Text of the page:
With friends, Herbert Clabo celebrates 103 years
Retired Citizens of the Smokies held a celebration for Herbert Clabo, a member who turned 103 on April 2, at the Gatlinburg Community Center Monday afternoon. Clabo grew up in what is now the Great Smoky Mountains National Park.
“Sevier County has been his home, period, for 103 years,” said Mary Porter of the Retired Citizens of the Smokies.
Members of the group, as well as other guests, gathered for a meeting prior to the celebration. After the meeting was a 30 minute question-and-answer session with Clabo, in which he talked about his age, his past and how things have changed over the years.
“How does it feel to be 103 years old?” Clabo said, repeating the first question asked. “I can’t walk as fast as I used to.”
He was asked about how school was different when he was a boy, and what forms of punishment were used then. He replied, “I was always a good boy when I was in school,” but that he did experience one punishment: he had to put is nose in a ring on the chalkboard.
Clabo said that when he was young, he and other young boys would play baseball with a “yarn sock ball” and that they never had a large, flat area to use as a field because “you didn’t have to have flat ground to play baseball; we would just take that ball and bat it around and throw and catch it, but we never had a real team.”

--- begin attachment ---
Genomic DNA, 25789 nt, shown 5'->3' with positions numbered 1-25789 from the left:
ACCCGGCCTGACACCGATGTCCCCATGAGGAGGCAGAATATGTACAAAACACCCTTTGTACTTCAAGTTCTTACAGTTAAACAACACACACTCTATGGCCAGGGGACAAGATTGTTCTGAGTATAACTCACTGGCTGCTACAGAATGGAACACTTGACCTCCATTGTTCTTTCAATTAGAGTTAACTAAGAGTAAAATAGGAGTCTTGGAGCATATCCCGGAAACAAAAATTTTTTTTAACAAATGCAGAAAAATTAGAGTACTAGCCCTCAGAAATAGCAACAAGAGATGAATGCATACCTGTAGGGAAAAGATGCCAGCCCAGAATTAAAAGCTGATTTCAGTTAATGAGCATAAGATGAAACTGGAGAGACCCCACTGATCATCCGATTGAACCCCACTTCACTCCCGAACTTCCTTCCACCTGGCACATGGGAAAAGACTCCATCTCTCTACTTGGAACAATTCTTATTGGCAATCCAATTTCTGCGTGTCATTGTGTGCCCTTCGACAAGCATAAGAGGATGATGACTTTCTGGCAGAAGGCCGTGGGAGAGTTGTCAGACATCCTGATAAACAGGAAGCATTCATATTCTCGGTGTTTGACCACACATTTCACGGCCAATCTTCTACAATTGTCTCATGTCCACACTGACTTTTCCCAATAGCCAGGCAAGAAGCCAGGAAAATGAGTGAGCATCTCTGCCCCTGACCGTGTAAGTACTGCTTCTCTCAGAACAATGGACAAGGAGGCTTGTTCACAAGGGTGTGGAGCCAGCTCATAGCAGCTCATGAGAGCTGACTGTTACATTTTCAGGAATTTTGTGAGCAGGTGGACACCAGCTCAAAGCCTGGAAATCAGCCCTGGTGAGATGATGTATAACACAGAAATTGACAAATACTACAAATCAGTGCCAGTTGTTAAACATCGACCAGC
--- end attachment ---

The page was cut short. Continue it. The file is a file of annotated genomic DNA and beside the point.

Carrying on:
Usually each family would have a musical instrument, Clabo said, and he picked up the guitar at a young age, and eventually the banjo. “When you pick the guitar, you have to sing with it too,” he said.
When asked what food one should eat to live to be 103, Clabo responded, “Eat the food that your body likes, not the food that tastes good.”
After the question-and-answer session was complete, everyone in the room sang “Happy Birthday” to Clabo, and he blew out the candles on his cake.
He was presented with a plaque from Marty Nicely, director of the Gatlinburg Department of Parks and Recreation, on behalf of the City of Gatlinburg.
“I want to tell you what an honor it is for me to be able to present this plaque,” Nicely said. “What a treasure this community has had all these years with Herb Clabo being part of it.”
Nicely shared a story of when he and some friends were hiking about 25 years ago during a heavy snowfall and he saw Clabo hiking by himself. “And let me tell you what, for the next two or three hours I got an education, a fascinating education,” Nicely said.
Hiking that day, Nicely discovered that Clabo grew up in the same area as Nicely’s grandmother, and knew her growing up. He said that this particular memory of Clabo stands out to him.
“Everybody in this room has probably got a story about Herb,” Nicely said.